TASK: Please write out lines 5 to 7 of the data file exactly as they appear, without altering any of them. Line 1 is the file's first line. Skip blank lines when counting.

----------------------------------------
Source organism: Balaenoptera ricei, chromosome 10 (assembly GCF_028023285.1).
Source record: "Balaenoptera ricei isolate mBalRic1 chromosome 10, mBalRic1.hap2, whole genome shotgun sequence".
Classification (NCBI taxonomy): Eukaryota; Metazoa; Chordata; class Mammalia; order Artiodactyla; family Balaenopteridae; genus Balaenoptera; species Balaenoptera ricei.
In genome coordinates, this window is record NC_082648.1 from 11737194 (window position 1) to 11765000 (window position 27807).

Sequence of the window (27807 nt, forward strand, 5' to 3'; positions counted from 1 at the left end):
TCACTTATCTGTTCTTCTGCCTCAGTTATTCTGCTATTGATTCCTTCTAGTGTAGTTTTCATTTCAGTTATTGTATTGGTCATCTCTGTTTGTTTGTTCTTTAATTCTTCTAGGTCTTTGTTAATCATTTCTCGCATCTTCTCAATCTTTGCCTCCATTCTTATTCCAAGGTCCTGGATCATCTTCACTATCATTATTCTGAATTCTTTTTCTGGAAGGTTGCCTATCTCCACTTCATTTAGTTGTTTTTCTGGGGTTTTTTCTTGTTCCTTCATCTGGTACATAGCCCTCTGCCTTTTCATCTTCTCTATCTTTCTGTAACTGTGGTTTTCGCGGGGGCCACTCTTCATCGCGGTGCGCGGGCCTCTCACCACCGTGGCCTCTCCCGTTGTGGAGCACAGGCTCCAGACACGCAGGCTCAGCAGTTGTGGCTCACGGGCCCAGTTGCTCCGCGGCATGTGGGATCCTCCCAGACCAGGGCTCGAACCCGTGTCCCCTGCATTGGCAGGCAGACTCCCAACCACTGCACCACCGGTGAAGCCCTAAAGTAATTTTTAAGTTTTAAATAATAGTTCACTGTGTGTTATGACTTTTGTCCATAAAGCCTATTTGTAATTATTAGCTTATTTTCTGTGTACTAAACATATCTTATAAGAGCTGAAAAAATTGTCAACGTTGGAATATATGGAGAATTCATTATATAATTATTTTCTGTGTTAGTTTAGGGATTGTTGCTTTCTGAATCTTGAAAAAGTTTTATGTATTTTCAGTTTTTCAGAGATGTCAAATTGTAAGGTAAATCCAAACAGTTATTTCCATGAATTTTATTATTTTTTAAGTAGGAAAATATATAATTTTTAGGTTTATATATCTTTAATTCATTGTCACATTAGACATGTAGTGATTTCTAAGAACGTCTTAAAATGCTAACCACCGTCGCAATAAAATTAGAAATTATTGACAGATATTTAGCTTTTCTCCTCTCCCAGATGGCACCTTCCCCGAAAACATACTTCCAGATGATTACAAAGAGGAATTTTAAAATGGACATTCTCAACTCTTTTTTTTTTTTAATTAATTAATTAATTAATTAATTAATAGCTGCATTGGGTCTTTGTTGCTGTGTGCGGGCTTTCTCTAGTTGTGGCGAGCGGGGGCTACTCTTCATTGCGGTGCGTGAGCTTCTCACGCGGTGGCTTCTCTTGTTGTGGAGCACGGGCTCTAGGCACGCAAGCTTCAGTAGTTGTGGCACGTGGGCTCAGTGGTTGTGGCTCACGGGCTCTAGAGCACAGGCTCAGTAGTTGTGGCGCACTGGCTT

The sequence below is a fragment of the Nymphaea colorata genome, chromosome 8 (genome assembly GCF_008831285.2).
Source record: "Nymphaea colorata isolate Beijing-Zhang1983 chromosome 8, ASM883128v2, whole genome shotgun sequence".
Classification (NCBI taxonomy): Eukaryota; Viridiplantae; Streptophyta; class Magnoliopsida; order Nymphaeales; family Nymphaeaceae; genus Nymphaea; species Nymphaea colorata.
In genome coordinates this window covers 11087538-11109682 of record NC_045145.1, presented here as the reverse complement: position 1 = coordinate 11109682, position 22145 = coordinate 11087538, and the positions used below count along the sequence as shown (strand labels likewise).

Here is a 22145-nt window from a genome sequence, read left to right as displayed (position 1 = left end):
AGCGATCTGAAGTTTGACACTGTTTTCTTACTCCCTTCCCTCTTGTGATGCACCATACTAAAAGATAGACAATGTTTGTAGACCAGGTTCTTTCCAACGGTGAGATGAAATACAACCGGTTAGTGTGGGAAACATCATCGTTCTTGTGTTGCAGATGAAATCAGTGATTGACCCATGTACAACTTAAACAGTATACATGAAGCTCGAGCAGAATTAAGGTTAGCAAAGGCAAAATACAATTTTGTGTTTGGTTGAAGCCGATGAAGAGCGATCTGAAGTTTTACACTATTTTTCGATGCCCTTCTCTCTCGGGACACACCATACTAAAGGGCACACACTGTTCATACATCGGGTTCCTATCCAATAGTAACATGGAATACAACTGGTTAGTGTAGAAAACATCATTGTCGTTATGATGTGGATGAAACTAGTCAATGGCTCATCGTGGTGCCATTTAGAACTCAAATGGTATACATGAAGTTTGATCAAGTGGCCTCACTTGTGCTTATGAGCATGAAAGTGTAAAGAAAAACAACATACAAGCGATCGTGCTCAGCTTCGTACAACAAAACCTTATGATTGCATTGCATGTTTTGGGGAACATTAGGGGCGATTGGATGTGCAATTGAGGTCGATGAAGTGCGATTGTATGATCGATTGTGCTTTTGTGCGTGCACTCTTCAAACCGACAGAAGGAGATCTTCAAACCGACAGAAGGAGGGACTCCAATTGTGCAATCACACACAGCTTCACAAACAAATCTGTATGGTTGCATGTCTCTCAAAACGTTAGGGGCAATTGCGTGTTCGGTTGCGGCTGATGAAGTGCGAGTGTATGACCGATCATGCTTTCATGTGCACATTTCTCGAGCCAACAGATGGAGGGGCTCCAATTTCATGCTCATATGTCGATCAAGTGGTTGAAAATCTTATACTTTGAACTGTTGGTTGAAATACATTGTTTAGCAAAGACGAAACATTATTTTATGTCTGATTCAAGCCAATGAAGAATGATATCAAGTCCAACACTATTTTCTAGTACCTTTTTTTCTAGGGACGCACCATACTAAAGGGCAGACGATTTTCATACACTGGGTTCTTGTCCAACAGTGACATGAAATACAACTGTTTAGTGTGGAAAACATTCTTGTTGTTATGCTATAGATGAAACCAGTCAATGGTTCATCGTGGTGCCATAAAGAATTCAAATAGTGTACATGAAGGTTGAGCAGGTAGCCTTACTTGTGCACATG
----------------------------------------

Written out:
Sequence of the window (27807 nt, forward strand, 5' to 3'; positions counted from 1 at the left end):
TCACTTATCTGTTCTTCTGCCTCAGTTATTCTGCTATTGATTCCTTCTAGTGTAGTTTTCATTTCAGTTATTGTATTGGTCATCTCTGTTTGTTTGTTCTTTAATTCTTCTAGGTCTTTGTTAATCATTTCTCGCATCTTCTCAATCTTTGCCTCCATTCTTATTCCAAGGTCCTGGATCATCTTCACTATCATTATTCTGAATTCTTTTTCTGGAAGGTTGCCTATCTCCACTTCATTTAGTTGTTTTTCTGGGGTTTTTTCTTGTTCCTTCATCTGGTACATAGCCCTCTGCCTTTTCATCTTCTCTATCTTTCTGTAACTGTGGTTTTCGCGGGGGCCACTCTTCATCGCGGTGCGCGGGCCTCTCACCACCGTGGCCTCTCCCGTTGTGGAGCACAGGCTCCAGACACGCAGGCTCAGCAGTTGTGGCTCACGGGCCCAGTTGCTCCGCGGCATGTGGGATCCTCCCAGACCAGGGCTCGAACCCGTGTCCCCTGCATTGGCAGGCAGACTCCCAACCACTGCACCACCGGTGAAGCCCTAAAGTAATTTTTAAGTTTTAAATAATAGTTCACTGTGTGTTATGACTTTTGTCCATAAAGCCTATTTGTAATTATTAGCTTATTTTCTGTGTACTAAACATATCTTATAAGAGCTGAAAAAATTGTCAACGTTGGAATATATGGAGAATTCATTATATAATTATTTTCTGTGTTAGTTTAGGGATTGTTGCTTTCTGAATCTTGAAAAAGTTTTATGTATTTTCAGTTTTTCAGAGATGTCAAATTGTAAGGTAAATCCAAACAGTTATTTCCATGAATTTTATTATTTTTTAAGTAGGAAAATATATAATTTTTAGGTTTATATATCTTTAATTCATTGTCACATTAGACATGTAGTGATTTCTAAGAACGTCTTAAAATGCTAACCACCGTCGCAATAAAATTAGAAATTATTGACAGATATTTAGCTTTTCTCCTCTCCCAGATGGCACCTTCCCCGAAAACATACTTCCAGATGATTACAAAGAGGAATTTTAAAATGGACATTCTCAACTCTTTTTTTTTTTTAATTAATTAATTAATTAATTAATTAATAGCTGCATTGGGTCTTTGTTGCTGTGTGCGGGCTTTCTCTAGTTGTGGCGAGCGGGGGCTACTCTTCATTGCGGTGCGTGAGCTTCTCACGCGGTGGCTTCTCTTGTTGTGGAGCACGGGCTCTAGGCACGCAAGCTTCAGTAGTTGTGGCACGTGGGCTCAGTGGTTGTGGCTCACGGGCTCTAGAGCACAGGCTCAGTAGTTGTGGCGCACTGGCTT

The sequence below is a fragment of the Nymphaea colorata genome, chromosome 8 (genome assembly GCF_008831285.2).